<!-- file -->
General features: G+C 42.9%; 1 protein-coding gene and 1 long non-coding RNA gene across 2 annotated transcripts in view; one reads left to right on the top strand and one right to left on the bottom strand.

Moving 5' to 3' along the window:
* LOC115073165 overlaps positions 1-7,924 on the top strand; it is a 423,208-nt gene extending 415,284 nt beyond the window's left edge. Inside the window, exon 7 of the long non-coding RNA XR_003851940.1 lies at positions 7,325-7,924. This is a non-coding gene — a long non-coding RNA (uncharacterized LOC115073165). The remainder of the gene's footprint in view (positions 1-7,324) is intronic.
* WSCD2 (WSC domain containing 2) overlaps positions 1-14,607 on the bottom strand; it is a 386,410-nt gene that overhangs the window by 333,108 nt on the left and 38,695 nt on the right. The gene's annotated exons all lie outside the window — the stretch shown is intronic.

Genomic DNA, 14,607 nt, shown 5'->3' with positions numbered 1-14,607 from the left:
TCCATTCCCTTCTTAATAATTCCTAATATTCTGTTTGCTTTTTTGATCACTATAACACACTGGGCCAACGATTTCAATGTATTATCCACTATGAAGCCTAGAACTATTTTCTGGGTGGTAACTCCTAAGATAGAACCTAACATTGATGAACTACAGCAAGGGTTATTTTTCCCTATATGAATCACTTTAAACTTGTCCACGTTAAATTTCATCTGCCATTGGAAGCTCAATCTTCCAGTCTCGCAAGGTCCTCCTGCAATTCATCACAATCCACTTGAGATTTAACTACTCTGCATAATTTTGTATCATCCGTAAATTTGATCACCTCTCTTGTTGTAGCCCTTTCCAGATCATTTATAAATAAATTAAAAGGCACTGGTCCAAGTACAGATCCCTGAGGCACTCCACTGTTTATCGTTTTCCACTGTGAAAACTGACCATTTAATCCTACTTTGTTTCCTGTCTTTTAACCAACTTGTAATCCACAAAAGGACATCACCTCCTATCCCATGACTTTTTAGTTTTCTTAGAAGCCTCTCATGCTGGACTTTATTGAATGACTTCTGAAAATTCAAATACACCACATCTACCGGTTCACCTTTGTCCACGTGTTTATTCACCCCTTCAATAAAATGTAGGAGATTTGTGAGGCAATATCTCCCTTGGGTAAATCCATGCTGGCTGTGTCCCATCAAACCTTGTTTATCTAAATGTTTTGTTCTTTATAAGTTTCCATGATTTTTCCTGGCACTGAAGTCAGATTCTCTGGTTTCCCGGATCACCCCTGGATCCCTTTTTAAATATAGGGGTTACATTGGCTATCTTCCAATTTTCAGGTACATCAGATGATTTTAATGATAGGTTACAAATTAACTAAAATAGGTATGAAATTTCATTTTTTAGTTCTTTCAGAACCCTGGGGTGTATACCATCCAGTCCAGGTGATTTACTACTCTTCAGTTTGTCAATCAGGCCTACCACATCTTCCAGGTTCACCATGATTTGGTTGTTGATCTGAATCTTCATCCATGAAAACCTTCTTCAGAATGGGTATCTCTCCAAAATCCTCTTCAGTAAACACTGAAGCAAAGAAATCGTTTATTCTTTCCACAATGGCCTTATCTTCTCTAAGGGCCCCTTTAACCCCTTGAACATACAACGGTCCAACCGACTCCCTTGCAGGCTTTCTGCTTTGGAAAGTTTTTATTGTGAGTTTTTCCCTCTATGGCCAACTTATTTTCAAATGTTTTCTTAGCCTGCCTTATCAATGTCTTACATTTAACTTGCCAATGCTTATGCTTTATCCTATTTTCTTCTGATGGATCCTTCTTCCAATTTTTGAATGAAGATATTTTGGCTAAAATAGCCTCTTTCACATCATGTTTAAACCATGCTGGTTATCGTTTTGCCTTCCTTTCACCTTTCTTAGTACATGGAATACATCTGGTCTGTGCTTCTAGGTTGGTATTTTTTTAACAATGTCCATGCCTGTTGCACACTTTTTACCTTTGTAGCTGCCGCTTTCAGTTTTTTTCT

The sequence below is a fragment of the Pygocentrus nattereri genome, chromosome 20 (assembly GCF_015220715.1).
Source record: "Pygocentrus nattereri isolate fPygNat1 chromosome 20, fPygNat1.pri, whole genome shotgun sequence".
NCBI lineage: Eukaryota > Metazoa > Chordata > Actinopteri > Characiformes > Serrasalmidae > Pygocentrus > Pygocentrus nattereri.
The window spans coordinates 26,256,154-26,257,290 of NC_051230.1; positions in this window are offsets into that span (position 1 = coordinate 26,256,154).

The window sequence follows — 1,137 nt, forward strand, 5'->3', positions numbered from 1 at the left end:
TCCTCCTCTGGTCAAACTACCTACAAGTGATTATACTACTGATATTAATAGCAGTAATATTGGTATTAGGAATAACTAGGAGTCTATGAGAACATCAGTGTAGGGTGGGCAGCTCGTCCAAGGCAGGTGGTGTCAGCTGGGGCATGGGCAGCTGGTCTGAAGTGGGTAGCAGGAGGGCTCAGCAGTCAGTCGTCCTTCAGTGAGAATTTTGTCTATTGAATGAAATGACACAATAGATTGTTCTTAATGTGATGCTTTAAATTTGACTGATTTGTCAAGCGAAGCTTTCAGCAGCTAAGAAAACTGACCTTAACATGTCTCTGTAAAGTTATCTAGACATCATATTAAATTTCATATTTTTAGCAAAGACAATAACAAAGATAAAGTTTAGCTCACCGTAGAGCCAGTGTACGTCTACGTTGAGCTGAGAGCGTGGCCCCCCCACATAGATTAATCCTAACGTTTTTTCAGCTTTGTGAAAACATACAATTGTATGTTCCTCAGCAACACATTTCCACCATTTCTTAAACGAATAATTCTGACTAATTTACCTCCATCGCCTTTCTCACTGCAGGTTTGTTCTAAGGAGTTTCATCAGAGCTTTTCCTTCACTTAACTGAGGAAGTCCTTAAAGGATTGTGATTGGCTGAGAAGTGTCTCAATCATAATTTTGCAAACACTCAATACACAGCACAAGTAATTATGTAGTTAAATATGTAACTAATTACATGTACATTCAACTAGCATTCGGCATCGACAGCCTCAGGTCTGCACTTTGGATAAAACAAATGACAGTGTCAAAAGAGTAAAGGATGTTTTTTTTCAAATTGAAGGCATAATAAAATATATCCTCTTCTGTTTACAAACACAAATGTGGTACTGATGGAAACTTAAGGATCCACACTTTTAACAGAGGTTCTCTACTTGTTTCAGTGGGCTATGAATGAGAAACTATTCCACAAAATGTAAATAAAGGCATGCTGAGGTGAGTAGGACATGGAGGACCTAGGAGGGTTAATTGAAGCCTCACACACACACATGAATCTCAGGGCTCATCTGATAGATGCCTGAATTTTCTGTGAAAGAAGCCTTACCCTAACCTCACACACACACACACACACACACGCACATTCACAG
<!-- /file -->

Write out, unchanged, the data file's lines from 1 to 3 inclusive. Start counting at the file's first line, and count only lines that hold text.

General features: G+C 42.9%; 1 protein-coding gene and 1 long non-coding RNA gene across 2 annotated transcripts in view; one reads left to right on the top strand and one right to left on the bottom strand.

Moving 5' to 3' along the window:
* LOC115073165 overlaps positions 1-7,924 on the top strand; it is a 423,208-nt gene extending 415,284 nt beyond the window's left edge. Inside the window, exon 7 of the long non-coding RNA XR_003851940.1 lies at positions 7,325-7,924. This is a non-coding gene — a long non-coding RNA (uncharacterized LOC115073165). The remainder of the gene's footprint in view (positions 1-7,324) is intronic.